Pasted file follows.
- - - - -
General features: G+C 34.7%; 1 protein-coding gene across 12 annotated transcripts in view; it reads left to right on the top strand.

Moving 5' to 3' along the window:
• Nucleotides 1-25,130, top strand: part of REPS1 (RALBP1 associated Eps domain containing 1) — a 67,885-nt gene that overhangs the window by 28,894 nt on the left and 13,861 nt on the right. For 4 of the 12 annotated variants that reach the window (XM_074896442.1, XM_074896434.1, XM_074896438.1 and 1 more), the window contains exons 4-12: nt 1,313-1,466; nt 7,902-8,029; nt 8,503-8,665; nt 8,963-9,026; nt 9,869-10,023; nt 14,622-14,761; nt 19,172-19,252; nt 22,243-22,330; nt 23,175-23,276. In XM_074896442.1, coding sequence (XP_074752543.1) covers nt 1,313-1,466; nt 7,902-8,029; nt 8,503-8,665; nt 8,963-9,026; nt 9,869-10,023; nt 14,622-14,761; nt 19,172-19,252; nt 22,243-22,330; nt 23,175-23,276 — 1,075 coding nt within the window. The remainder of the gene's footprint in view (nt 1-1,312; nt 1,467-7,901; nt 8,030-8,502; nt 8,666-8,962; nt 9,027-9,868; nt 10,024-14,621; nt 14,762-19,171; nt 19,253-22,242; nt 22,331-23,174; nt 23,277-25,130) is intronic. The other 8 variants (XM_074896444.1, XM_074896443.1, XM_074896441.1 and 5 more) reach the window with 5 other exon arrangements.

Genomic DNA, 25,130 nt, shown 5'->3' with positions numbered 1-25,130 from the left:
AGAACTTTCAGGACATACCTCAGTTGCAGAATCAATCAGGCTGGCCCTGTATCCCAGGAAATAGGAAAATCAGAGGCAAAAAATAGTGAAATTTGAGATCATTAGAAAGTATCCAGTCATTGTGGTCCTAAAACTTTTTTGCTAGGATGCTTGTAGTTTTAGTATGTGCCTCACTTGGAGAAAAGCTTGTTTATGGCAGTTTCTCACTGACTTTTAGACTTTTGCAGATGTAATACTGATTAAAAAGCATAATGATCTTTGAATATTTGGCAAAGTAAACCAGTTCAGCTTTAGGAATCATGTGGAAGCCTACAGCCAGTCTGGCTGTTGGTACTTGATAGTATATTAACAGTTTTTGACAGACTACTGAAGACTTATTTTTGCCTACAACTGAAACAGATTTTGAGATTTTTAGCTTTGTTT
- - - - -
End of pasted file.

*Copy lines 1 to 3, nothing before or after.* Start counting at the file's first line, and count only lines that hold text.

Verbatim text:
General features: G+C 34.7%; 1 protein-coding gene across 12 annotated transcripts in view; it reads left to right on the top strand.

Moving 5' to 3' along the window:
• Nucleotides 1-25,130, top strand: part of REPS1 (RALBP1 associated Eps domain containing 1) — a 67,885-nt gene that overhangs the window by 28,894 nt on the left and 13,861 nt on the right. For 4 of the 12 annotated variants that reach the window (XM_074896442.1, XM_074896434.1, XM_074896438.1 and 1 more), the window contains exons 4-12: nt 1,313-1,466; nt 7,902-8,029; nt 8,503-8,665; nt 8,963-9,026; nt 9,869-10,023; nt 14,622-14,761; nt 19,172-19,252; nt 22,243-22,330; nt 23,175-23,276. In XM_074896442.1, coding sequence (XP_074752543.1) covers nt 1,313-1,466; nt 7,902-8,029; nt 8,503-8,665; nt 8,963-9,026; nt 9,869-10,023; nt 14,622-14,761; nt 19,172-19,252; nt 22,243-22,330; nt 23,175-23,276 — 1,075 coding nt within the window. The remainder of the gene's footprint in view (nt 1-1,312; nt 1,467-7,901; nt 8,030-8,502; nt 8,666-8,962; nt 9,027-9,868; nt 10,024-14,621; nt 14,762-19,171; nt 19,253-22,242; nt 22,331-23,174; nt 23,277-25,130) is intronic. The other 8 variants (XM_074896444.1, XM_074896443.1, XM_074896441.1 and 5 more) reach the window with 5 other exon arrangements.